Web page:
Starring: Barry Ward, Hayley Squires, Jimmy Akingbola. UK/Italy 2014. 86 mins.
Every Tuesday we strive to bring our audiences the best independent, foreign-language or documentary film, and this week is no exception!
Luke Seomore and Joseph Bull direct Blood Cells, a 2014 independent telling the story of a man who is detached from the world and embarks on various surreal journeys throughout Britain.
This film is a reminder of the importance of mental health, a subject that is often still taboo and needs more attention than it receives – especially post-traumatic stress disorder, which is perfectly illustrated here. In light of a horrible incident from his past, which is gradually revealed in flashbacks, we start to understand Adam’s (Barry Ward) behaviour: denial, anger, alcohol abuse, substance abuse, smoking, and ultimately avoiding those who are dearest to him.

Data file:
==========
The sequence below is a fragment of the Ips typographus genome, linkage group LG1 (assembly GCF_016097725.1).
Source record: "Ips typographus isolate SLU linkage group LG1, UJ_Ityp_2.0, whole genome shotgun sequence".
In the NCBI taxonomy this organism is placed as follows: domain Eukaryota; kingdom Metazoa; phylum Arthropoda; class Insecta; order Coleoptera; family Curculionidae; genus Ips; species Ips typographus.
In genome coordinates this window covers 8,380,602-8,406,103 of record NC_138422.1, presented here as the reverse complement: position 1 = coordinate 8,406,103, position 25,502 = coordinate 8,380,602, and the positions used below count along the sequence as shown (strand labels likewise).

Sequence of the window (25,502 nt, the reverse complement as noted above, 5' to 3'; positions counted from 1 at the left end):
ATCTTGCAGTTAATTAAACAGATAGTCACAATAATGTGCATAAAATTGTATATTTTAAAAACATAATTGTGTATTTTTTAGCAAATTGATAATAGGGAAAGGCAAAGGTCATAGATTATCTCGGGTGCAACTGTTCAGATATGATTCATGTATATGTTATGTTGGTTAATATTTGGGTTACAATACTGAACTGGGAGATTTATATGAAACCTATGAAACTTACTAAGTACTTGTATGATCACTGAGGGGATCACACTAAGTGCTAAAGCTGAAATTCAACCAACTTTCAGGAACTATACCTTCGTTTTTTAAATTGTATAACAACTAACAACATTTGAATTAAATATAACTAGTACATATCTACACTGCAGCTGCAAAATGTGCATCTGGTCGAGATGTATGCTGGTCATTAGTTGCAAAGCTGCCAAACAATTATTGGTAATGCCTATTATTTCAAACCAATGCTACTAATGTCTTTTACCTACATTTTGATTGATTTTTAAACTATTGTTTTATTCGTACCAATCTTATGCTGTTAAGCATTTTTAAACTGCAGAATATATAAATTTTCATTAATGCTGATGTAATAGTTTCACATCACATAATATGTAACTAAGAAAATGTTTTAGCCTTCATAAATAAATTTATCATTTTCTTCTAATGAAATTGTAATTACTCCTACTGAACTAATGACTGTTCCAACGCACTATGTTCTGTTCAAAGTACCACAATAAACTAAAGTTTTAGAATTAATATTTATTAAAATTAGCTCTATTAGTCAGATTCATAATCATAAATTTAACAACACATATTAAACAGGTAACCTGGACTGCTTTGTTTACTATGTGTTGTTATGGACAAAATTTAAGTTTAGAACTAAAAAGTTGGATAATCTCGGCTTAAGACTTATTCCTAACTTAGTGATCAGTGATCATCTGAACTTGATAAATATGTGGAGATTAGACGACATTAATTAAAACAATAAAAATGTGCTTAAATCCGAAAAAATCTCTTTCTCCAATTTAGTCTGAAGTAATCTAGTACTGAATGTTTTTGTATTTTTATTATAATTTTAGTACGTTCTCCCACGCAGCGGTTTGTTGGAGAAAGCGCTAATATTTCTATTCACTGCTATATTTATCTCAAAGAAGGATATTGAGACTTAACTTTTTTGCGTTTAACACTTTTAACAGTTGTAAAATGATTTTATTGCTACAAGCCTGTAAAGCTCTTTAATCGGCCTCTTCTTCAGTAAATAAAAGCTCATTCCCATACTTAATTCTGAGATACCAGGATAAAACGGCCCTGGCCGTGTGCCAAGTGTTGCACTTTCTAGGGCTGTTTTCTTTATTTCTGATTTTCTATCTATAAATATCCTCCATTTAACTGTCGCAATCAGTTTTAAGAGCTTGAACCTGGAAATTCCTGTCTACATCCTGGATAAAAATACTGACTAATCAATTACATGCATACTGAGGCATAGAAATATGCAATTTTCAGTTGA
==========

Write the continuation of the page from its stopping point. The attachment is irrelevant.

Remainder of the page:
The beauty of this film lies in the way it captures isolation, whether through our protagonist or in bleak, industrial shots of the country, which are thrown into relief by disco lights, fairground rides and an arcade, vibrant backdrops against which Adam appears a hollow silhouette. The effortlessly convincing acting from all involved helps the audience to identify with the characters in different ways and at the same time gives a social-realist depiction of a traumatised and broken Britain.
Although Blood Cells is sometimes a challenging watch, it is most definitely an important one, both for its beautiful symmetrical images and for its evocative story of everyday life. It’s no wonder that it has already received rave reviews and taken festivals such as Venice by storm.
Every day MUBI’s in-house experts hand-pick a beautiful new film and you have 30 days to watch it. £4.99 a month with the first month free for Picturehouse customers. mubi.com/picturehouse